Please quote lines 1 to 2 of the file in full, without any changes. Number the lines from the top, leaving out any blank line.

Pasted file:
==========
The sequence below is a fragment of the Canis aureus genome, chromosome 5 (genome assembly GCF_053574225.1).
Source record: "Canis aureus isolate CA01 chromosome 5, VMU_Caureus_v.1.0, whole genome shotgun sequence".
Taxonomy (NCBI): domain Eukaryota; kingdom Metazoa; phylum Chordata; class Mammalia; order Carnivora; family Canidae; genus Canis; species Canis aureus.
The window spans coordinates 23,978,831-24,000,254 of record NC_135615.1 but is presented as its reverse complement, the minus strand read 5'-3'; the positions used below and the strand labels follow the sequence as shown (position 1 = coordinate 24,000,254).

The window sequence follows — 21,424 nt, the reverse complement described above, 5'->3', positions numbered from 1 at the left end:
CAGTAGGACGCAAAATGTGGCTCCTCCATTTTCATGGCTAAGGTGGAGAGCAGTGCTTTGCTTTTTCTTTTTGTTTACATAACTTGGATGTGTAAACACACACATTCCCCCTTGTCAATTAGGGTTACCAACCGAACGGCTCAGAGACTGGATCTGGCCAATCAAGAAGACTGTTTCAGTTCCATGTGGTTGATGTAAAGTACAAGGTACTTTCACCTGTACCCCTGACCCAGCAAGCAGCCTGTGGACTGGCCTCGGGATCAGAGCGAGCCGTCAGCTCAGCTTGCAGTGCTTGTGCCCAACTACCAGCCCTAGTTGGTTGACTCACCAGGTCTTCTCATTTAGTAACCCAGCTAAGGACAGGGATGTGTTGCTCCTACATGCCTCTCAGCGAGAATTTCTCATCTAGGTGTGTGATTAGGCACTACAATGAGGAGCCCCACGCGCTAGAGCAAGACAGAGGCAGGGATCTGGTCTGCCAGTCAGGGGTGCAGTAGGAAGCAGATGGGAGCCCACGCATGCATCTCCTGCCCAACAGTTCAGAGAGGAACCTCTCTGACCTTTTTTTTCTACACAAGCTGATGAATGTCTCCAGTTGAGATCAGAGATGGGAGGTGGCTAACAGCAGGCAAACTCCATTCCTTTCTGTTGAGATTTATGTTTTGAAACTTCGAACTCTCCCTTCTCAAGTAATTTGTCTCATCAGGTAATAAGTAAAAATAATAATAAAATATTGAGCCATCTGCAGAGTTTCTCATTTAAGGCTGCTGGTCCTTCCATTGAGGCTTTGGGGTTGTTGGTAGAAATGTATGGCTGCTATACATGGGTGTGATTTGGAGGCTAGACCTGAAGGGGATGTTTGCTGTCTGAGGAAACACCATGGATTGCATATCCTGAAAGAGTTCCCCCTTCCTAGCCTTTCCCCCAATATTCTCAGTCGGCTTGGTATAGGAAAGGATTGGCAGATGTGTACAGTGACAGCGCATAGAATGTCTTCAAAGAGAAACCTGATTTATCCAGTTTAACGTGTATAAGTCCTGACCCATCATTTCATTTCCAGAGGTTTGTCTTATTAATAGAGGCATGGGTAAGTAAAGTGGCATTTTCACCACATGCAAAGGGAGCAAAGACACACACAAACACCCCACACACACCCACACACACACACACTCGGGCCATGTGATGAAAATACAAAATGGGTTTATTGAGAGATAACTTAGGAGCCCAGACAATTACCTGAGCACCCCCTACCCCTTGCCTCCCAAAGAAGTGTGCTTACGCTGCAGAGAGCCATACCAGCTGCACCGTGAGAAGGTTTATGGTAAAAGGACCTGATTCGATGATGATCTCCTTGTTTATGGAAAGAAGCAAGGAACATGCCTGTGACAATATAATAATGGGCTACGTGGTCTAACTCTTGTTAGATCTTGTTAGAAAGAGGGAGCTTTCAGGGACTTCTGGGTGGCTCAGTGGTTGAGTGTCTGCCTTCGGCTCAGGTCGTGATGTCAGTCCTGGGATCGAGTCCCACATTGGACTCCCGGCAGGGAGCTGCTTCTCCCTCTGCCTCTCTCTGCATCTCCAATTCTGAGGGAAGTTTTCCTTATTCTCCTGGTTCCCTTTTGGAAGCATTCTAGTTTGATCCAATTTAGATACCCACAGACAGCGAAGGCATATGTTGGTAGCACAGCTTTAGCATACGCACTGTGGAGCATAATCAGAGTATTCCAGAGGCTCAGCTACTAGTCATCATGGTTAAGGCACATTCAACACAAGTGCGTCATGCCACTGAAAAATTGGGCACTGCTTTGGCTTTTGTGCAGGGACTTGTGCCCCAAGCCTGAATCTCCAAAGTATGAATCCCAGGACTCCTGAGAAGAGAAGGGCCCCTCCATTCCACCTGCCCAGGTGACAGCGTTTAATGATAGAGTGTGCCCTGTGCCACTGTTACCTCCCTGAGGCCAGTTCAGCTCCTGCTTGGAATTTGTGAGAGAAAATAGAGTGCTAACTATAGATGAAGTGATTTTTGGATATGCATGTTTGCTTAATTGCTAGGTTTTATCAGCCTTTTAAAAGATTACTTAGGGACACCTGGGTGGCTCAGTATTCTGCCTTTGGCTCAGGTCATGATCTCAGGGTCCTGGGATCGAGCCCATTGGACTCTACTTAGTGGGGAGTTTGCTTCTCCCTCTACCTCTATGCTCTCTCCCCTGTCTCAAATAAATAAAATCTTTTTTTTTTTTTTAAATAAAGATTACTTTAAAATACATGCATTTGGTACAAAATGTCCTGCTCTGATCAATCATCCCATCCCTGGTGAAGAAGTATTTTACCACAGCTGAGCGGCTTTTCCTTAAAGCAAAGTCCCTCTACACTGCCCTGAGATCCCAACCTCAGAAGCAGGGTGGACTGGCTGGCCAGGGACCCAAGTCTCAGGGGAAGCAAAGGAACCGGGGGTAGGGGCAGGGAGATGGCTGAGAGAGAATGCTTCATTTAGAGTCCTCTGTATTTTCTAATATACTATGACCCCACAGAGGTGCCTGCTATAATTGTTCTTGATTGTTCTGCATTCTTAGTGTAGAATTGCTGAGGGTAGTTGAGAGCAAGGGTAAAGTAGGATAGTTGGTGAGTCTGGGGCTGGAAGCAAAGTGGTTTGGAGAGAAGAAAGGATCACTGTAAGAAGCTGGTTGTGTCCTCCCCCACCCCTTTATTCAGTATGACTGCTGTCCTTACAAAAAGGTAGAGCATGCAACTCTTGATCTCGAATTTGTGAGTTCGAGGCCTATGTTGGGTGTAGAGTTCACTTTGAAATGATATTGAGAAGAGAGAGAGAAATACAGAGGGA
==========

The sequence below is a fragment of the Canis aureus genome, chromosome 5 (genome assembly GCF_053574225.1).
Source record: "Canis aureus isolate CA01 chromosome 5, VMU_Caureus_v.1.0, whole genome shotgun sequence".